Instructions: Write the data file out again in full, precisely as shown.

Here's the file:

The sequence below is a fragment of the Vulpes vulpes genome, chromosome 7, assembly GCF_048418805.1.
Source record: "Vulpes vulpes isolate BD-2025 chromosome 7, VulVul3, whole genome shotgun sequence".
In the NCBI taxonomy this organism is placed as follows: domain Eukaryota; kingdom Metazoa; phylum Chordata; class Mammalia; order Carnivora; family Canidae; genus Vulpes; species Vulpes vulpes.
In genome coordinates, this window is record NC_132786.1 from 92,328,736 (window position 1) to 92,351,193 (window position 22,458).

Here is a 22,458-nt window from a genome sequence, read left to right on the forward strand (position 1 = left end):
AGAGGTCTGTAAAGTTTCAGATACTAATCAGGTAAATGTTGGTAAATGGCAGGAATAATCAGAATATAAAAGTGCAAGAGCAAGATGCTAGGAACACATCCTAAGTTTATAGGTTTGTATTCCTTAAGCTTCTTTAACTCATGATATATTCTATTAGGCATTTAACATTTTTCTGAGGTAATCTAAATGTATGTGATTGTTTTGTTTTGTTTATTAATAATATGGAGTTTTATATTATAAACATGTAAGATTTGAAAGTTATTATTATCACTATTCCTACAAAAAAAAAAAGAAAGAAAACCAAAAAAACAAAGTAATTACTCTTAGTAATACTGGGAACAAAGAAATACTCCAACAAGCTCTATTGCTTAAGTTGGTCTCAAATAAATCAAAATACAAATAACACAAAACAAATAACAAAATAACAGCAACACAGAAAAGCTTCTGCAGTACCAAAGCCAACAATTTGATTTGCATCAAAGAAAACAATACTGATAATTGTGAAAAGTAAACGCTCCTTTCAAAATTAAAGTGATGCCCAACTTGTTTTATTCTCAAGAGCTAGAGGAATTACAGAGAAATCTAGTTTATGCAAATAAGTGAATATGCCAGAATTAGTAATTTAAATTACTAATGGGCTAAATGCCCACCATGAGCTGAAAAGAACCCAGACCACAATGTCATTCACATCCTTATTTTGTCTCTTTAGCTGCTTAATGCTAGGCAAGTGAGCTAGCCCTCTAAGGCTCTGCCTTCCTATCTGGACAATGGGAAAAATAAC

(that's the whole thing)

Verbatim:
The sequence below is a fragment of the Vulpes vulpes genome, chromosome 7, assembly GCF_048418805.1.
Source record: "Vulpes vulpes isolate BD-2025 chromosome 7, VulVul3, whole genome shotgun sequence".
In the NCBI taxonomy this organism is placed as follows: domain Eukaryota; kingdom Metazoa; phylum Chordata; class Mammalia; order Carnivora; family Canidae; genus Vulpes; species Vulpes vulpes.
In genome coordinates, this window is record NC_132786.1 from 92,328,736 (window position 1) to 92,351,193 (window position 22,458).

Here is a 22,458-nt window from a genome sequence, read left to right on the forward strand (position 1 = left end):
AGAGGTCTGTAAAGTTTCAGATACTAATCAGGTAAATGTTGGTAAATGGCAGGAATAATCAGAATATAAAAGTGCAAGAGCAAGATGCTAGGAACACATCCTAAGTTTATAGGTTTGTATTCCTTAAGCTTCTTTAACTCATGATATATTCTATTAGGCATTTAACATTTTTCTGAGGTAATCTAAATGTATGTGATTGTTTTGTTTTGTTTATTAATAATATGGAGTTTTATATTATAAACATGTAAGATTTGAAAGTTATTATTATCACTATTCCTACAAAAAAAAAAAGAAAGAAAACCAAAAAAACAAAGTAATTACTCTTAGTAATACTGGGAACAAAGAAATACTCCAACAAGCTCTATTGCTTAAGTTGGTCTCAAATAAATCAAAATACAAATAACACAAAACAAATAACAAAATAACAGCAACACAGAAAAGCTTCTGCAGTACCAAAGCCAACAATTTGATTTGCATCAAAGAAAACAATACTGATAATTGTGAAAAGTAAACGCTCCTTTCAAAATTAAAGTGATGCCCAACTTGTTTTATTCTCAAGAGCTAGAGGAATTACAGAGAAATCTAGTTTATGCAAATAAGTGAATATGCCAGAATTAGTAATTTAAATTACTAATGGGCTAAATGCCCACCATGAGCTGAAAAGAACCCAGACCACAATGTCATTCACATCCTTATTTTGTCTCTTTAGCTGCTTAATGCTAGGCAAGTGAGCTAGCCCTCTAAGGCTCTGCCTTCCTATCTGGACAATGGGAAAAATAAC